Many years later, Bob and his wife expanded Sunset Café and now serve a full dinner menu featuring wild mushroom risotto, seafood cannelloni, and veal saltimbocca. Anna Jo also makes over 30 varieties of biscotti — from apricot orange pistachio to dark chocolate hazelnut anise — in the basement of the restaurant. In fact, Aunt Anna’s Biscotti is sold in retail stores all over the western part of the state.

Before leaving, we were each served one giant meatball smothered in sweet marinara sauce and a biscotti, of course.

Earnest Gourmet

Can you believe we hadn’t even arrived at our lunch destination yet? It’s true. And before we got there, we swung by Earnest Gourmet in Greensburg to sample Linda Earnest’s tomato and goat cheese tart, And then we went to lunch.


Vallozzi’s is another sentimental favorite of my parents. It’s been a staple in Greensburg for 33 years, and owner Ernie Vallozzi works diligently to bring the best Italian cuisine to his customers.

The elegant dining room is softly lit and full of hand painted murals and stately columns, though we sat in a bright room adjacent to the vast wine cellar.

Executive Chef Jenna Mrjdenovich prepared a buffet for us including chicken with sage-cream sauce, fried cauliflower with horseradish dipping sauce, sauteed broccoli rabe, ratatouille, and fettuccine alfredo. We were also poured samples from their wine collection, which sadly, I left untouched.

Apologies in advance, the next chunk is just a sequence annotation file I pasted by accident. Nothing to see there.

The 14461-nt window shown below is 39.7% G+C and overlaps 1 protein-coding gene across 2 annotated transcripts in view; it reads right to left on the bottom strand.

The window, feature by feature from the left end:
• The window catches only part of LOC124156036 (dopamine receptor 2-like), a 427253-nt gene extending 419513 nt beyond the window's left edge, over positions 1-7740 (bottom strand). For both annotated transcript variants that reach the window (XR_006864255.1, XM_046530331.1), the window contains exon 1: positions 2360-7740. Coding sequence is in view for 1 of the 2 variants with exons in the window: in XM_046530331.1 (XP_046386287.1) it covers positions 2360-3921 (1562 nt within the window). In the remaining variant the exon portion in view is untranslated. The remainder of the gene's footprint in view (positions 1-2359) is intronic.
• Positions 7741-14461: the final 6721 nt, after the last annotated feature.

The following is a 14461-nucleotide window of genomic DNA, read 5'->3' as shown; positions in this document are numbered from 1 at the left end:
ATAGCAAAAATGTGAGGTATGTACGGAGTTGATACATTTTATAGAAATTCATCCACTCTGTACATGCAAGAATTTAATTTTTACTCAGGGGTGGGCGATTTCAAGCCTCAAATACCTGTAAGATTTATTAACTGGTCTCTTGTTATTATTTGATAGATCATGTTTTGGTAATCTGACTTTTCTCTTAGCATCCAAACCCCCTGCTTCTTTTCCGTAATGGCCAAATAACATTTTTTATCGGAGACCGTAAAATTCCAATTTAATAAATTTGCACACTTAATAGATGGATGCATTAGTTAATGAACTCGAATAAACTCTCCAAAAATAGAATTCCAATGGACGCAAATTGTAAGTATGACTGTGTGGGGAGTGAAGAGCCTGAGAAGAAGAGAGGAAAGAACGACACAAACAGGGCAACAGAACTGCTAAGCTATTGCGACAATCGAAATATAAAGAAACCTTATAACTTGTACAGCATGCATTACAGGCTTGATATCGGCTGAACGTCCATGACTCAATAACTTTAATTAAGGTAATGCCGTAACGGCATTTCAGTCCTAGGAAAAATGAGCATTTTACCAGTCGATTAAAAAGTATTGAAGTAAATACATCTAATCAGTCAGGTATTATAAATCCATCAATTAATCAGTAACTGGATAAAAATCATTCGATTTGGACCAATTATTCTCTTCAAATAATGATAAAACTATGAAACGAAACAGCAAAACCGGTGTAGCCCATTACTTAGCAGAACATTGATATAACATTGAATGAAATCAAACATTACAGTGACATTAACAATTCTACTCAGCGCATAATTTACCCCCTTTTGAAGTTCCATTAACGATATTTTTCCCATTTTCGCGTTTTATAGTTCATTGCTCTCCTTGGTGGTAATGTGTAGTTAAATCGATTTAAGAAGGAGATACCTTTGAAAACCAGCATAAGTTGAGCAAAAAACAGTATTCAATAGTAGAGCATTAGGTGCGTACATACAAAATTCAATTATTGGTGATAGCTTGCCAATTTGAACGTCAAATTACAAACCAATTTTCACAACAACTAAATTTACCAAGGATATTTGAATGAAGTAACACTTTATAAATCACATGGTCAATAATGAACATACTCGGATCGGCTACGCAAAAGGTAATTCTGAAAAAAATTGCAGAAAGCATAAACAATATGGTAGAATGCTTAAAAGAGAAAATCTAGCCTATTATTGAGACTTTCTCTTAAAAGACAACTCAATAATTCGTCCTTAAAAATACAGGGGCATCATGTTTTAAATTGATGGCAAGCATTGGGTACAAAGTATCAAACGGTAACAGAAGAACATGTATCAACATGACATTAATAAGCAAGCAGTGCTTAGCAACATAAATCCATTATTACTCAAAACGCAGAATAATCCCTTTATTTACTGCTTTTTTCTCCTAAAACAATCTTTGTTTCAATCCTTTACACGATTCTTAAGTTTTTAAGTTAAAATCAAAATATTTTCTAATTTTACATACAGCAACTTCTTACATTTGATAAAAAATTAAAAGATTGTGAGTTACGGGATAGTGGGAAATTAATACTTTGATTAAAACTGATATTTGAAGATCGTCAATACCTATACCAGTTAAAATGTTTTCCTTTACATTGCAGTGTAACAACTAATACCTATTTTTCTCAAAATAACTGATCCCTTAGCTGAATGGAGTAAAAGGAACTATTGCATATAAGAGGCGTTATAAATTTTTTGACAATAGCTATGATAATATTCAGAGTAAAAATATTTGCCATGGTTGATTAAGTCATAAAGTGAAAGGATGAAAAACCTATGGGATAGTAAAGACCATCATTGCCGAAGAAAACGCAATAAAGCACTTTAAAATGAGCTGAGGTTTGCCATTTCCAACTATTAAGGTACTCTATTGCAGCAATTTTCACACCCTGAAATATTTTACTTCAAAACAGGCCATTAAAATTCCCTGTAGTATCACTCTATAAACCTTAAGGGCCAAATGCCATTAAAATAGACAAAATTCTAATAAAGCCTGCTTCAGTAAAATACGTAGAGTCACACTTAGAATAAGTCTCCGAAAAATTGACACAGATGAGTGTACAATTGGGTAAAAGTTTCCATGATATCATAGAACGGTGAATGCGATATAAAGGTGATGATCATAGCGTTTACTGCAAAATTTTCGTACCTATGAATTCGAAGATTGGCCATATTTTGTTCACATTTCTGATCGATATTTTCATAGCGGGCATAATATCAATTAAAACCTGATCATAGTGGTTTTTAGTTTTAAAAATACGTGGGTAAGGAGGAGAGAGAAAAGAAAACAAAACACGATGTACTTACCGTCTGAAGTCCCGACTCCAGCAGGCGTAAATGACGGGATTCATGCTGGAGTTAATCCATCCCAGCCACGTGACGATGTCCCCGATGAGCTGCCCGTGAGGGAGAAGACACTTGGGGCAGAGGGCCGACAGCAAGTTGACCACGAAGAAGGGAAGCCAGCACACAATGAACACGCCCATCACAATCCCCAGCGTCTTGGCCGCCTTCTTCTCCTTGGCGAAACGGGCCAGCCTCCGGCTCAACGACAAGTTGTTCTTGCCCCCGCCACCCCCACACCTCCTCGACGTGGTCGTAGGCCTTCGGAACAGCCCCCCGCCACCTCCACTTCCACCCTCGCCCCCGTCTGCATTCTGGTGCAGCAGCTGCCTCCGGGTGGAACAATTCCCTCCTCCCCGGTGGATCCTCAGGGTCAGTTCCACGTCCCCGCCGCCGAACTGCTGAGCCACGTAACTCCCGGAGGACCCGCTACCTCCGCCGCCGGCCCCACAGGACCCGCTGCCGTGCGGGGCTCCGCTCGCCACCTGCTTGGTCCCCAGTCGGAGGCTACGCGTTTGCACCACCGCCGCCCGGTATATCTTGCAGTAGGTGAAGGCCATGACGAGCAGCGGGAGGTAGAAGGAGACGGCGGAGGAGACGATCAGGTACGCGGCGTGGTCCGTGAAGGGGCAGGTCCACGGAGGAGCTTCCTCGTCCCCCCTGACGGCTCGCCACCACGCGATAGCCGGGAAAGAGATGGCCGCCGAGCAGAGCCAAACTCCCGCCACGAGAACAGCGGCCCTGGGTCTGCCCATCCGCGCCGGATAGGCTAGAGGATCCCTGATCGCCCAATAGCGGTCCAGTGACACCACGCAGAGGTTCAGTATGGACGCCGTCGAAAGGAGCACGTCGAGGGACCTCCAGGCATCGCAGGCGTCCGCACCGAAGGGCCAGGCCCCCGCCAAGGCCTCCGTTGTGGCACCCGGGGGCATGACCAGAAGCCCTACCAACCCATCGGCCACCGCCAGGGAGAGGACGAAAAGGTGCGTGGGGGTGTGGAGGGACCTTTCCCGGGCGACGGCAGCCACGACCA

Rizzo’s Malabar Inn

From Vallozzi’s we drove along a rural country road past a skate park and a lama farm until we arrived at Rizzo’s Malabar Inn in Crabtree, a landmark for over 70 years. Rizzo’s happens to be right across the street from Carbone’s, another restaurant owned by third generation Italian immigrants. And apparently the two still compete to serve the town’s best spaghetti sauce.

Rizzi DeFabo, co-owner of Rizzo’s and grandson of the original owners, described to us his beautiful arrangement of Easter cookies and pastries like ricotta pie and pizzelles. It was almost too lovely to eat! Almost.

The pizzelles were especially delicious and made by Rizzi using an iron press passed down from his grandmother. In fact, the lattice design exactly matched the lace linens on the table, also a family heirloom.

But the highlight of dessert, for me, was Rizzo’s ever-popular nutella gelato. Oh. My. Goodness.

It’s unbelievable that we consumed as much food as we did. But we’re champs. And I’ve never been more thankful for my stretchy maternity pants!

Thanks to Mary Miller of The Fork and the Road for planning another fantastic tour and for introducing me to such talented and passionate local artisans. Thank you to the chefs and restauranteurs and shop owners who so graciously welcomed us and served us such delectable food. And thanks to my mother for sharing the day with me! Grazie! (Nick, I promise to take you back to each of these places in the very near future.)

8 thoughts on “Italian Secrets of Western Pennsylvania

  1. Oh my goodness, this is amazing. I’m a little bit Italian, and I used to live in South Philly, so this is all going on my list of things to do while we live in central PA.

  2. I have always wanted to learn to make gnocchi. I haven’t yet, because there’s a great Italian place around the corner and the chef makes Gorgonzola-stuffed gnocchi that are to die for. I just don’t think I could do better.

  3. Have tried all the restaurants mentioned…and the store(s). My best memory is of Rizzo’s in Crabtree. The DeFabo family deserves all the praise you could give.